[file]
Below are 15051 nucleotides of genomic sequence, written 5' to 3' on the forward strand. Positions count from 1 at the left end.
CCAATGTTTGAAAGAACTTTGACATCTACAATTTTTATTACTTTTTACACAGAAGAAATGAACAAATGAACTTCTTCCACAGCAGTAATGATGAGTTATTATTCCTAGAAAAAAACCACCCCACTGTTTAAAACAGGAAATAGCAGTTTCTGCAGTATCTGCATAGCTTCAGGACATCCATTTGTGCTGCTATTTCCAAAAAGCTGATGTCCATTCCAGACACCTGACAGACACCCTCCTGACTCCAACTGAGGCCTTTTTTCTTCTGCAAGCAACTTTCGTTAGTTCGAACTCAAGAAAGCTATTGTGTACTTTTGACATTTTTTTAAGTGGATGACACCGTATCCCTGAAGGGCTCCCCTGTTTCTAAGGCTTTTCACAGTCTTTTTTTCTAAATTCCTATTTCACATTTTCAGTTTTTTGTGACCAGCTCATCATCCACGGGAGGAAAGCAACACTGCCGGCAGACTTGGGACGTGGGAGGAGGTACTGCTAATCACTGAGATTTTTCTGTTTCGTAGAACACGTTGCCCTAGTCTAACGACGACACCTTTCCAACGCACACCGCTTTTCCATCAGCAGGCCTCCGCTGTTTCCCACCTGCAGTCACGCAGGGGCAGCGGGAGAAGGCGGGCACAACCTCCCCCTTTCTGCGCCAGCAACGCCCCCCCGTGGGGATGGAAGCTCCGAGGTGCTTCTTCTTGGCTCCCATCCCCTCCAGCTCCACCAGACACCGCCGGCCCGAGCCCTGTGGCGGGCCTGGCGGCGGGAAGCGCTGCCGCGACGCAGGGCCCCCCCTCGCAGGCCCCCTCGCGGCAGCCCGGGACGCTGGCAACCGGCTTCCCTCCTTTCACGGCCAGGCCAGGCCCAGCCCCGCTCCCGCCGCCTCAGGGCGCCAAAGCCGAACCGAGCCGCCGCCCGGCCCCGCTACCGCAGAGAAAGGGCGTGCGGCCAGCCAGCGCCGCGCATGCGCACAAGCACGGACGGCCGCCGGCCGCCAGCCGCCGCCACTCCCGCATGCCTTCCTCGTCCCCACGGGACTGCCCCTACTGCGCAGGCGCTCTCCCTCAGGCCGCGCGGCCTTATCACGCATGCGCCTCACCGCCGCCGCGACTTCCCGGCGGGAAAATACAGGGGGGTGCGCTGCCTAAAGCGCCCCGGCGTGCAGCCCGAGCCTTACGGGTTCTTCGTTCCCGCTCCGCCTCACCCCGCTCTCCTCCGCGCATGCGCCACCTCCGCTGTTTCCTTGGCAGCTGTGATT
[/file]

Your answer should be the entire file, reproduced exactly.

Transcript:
Below are 15051 nucleotides of genomic sequence, written 5' to 3' on the forward strand. Positions count from 1 at the left end.
CCAATGTTTGAAAGAACTTTGACATCTACAATTTTTATTACTTTTTACACAGAAGAAATGAACAAATGAACTTCTTCCACAGCAGTAATGATGAGTTATTATTCCTAGAAAAAAACCACCCCACTGTTTAAAACAGGAAATAGCAGTTTCTGCAGTATCTGCATAGCTTCAGGACATCCATTTGTGCTGCTATTTCCAAAAAGCTGATGTCCATTCCAGACACCTGACAGACACCCTCCTGACTCCAACTGAGGCCTTTTTTCTTCTGCAAGCAACTTTCGTTAGTTCGAACTCAAGAAAGCTATTGTGTACTTTTGACATTTTTTTAAGTGGATGACACCGTATCCCTGAAGGGCTCCCCTGTTTCTAAGGCTTTTCACAGTCTTTTTTTCTAAATTCCTATTTCACATTTTCAGTTTTTTGTGACCAGCTCATCATCCACGGGAGGAAAGCAACACTGCCGGCAGACTTGGGACGTGGGAGGAGGTACTGCTAATCACTGAGATTTTTCTGTTTCGTAGAACACGTTGCCCTAGTCTAACGACGACACCTTTCCAACGCACACCGCTTTTCCATCAGCAGGCCTCCGCTGTTTCCCACCTGCAGTCACGCAGGGGCAGCGGGAGAAGGCGGGCACAACCTCCCCCTTTCTGCGCCAGCAACGCCCCCCCGTGGGGATGGAAGCTCCGAGGTGCTTCTTCTTGGCTCCCATCCCCTCCAGCTCCACCAGACACCGCCGGCCCGAGCCCTGTGGCGGGCCTGGCGGCGGGAAGCGCTGCCGCGACGCAGGGCCCCCCCTCGCAGGCCCCCTCGCGGCAGCCCGGGACGCTGGCAACCGGCTTCCCTCCTTTCACGGCCAGGCCAGGCCCAGCCCCGCTCCCGCCGCCTCAGGGCGCCAAAGCCGAACCGAGCCGCCGCCCGGCCCCGCTACCGCAGAGAAAGGGCGTGCGGCCAGCCAGCGCCGCGCATGCGCACAAGCACGGACGGCCGCCGGCCGCCAGCCGCCGCCACTCCCGCATGCCTTCCTCGTCCCCACGGGACTGCCCCTACTGCGCAGGCGCTCTCCCTCAGGCCGCGCGGCCTTATCACGCATGCGCCTCACCGCCGCCGCGACTTCCCGGCGGGAAAATACAGGGGGGTGCGCTGCCTAAAGCGCCCCGGCGTGCAGCCCGAGCCTTACGGGTTCTTCGTTCCCGCTCCGCCTCACCCCGCTCTCCTCCGCGCATGCGCCACCTCCGCTGTTTCCTTGGCAGCTGTGATT